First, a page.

Susan L. Taylor, the former editor in chief of Essence magazine - a post that she held for nearly twenty years - is currently taking a break in South Africa. But when Taylor returns, she will devote her time to a new project.
In an automated out of office e-mail message she writes, “When I come back to the states in mid-January, I will be leaving Essence to do what at this juncture in my life has become a larger work for me — building the National Cares Mentoring Movement, which I founded as Essence Cares and today is my deepest passion.”
Last year, Taylor appeared on the Oprah show, sharing that she could no longer live with the dire statistics on black males, such as one-third of black males born today will spend time in prison and that 48 percent of all black children live without fathers in their home. She stated to Oprah,
"It almost reads, Oprah, like poor fiction. That in the wealthiest country in the world we have 30 million people who go to sleep hungry every night. We have failing schools, everywhere there are poor people. And what we know is that failing schools are the pipeline to prison. There is absolutely no opportunity for you if you're in a school that is not serving you well."
The National Cares Mentoring Movement is a call to action for every able Black adult to take under their wing a vulnerable young person, which costs nothing. On the Cares Mentoring website, you can get involved in your area and read success stories.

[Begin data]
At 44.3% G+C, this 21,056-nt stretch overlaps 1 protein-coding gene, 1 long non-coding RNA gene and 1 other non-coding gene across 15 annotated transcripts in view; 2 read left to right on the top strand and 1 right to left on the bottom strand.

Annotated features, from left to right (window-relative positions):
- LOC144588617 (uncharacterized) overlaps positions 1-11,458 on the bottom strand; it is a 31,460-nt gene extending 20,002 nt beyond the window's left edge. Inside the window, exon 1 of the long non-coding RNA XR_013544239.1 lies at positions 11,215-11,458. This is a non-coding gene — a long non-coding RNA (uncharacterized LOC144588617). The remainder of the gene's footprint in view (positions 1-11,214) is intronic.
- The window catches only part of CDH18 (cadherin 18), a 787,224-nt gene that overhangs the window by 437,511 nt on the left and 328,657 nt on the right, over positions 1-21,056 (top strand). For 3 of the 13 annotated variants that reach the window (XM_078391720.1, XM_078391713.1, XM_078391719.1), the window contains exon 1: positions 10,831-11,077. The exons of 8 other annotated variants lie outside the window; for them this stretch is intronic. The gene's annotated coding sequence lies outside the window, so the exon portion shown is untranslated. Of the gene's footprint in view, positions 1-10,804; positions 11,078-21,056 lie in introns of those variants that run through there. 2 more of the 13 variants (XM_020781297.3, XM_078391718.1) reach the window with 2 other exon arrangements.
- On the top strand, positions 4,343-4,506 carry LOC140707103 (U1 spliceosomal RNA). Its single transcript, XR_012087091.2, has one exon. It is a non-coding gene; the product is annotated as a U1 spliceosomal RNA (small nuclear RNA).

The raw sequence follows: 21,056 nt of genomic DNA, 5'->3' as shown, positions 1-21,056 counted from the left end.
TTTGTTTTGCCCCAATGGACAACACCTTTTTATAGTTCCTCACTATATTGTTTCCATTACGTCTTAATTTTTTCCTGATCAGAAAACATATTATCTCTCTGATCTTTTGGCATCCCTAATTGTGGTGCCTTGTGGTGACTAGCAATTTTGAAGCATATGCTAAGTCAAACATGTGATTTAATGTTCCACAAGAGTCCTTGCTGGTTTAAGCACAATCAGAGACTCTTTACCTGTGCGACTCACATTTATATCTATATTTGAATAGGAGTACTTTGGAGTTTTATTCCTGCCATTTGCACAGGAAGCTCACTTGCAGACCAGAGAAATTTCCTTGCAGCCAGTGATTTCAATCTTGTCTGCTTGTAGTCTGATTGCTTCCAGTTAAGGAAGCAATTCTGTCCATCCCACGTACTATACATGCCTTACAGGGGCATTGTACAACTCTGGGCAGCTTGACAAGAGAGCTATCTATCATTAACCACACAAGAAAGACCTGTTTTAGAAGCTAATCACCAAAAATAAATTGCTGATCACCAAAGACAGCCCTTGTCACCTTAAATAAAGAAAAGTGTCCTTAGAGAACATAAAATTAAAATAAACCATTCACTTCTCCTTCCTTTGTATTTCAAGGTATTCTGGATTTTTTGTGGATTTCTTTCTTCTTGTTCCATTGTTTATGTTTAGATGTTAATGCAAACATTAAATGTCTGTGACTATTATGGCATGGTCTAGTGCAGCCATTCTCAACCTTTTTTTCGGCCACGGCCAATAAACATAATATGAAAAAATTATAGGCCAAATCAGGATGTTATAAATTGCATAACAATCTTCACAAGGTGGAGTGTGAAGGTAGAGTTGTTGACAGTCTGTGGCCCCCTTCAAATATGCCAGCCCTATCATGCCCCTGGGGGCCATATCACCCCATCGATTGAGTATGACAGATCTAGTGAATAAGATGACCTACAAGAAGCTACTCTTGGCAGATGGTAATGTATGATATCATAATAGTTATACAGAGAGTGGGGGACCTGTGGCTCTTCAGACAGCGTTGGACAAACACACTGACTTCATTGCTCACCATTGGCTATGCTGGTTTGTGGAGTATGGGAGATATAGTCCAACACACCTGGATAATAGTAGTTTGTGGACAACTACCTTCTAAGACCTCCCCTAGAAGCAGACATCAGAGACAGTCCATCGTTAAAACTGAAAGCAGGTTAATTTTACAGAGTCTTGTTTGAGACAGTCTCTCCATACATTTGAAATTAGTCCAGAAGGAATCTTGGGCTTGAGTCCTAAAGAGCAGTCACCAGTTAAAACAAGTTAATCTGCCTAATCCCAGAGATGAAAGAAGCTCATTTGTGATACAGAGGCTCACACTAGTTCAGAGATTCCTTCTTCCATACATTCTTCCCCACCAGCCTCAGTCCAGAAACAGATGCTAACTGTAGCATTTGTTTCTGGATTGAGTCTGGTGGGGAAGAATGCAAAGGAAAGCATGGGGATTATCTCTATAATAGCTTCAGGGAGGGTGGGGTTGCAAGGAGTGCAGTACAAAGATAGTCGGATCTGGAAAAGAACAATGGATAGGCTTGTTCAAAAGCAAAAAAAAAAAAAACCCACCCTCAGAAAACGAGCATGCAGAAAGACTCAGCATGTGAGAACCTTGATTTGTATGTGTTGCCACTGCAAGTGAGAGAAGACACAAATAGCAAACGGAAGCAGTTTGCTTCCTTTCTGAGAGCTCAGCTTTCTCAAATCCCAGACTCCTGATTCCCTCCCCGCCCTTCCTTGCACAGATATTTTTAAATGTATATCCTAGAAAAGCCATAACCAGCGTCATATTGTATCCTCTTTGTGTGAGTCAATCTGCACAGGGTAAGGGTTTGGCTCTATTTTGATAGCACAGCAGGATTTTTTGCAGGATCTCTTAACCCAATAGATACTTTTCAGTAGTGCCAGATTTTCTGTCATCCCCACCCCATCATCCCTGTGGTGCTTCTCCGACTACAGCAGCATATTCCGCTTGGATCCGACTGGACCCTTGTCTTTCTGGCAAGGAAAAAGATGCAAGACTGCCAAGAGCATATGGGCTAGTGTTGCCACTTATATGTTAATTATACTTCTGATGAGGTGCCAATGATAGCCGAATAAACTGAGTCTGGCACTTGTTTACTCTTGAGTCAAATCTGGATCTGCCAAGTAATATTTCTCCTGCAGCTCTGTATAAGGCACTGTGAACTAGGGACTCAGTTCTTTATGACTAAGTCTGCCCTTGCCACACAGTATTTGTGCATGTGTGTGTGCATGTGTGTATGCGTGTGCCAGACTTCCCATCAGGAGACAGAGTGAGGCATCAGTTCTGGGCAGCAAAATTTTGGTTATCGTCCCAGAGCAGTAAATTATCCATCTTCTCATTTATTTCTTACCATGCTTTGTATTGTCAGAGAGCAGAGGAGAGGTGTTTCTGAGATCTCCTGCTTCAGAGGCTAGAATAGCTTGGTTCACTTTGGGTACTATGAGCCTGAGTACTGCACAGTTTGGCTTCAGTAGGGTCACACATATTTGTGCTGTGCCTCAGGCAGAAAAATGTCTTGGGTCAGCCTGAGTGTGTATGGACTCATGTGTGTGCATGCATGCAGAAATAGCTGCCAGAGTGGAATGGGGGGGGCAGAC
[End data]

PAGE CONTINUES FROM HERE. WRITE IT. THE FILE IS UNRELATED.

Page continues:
Mentoring works. Studies have shown that youngsters who are mentored are nearly 99 percent less likely to drop out of school; the boys less likely to join a gang, the girls less likely to become teenage mothers.
Taylor's passion for mentoring is not new. While at Essence magazine, Taylor often used her position to advocate for children and quality education.
Terrie Williams, a longtime friend of Taylor's is quoted in a recent New York Times article stating, “It’s a burning desire to use whatever resources she has to help our young people...She lives and breathes it.”
She also stated that Taylor “takes young people with her to most of the events she goes to. She’s put kids through college. She’s made calls to get kids in distressed situations in to college. She really is an icon in the black community.”
Many of my readers know that I am a strong advocate for mentoring. If you have the time, please visit the website to sign up and get involved. If you are a mentor and would like to share your experience, send me an email at blackgivesback[at]gmail.com.
Sources: NYTimes, Oprah.com, CaresMentoring.com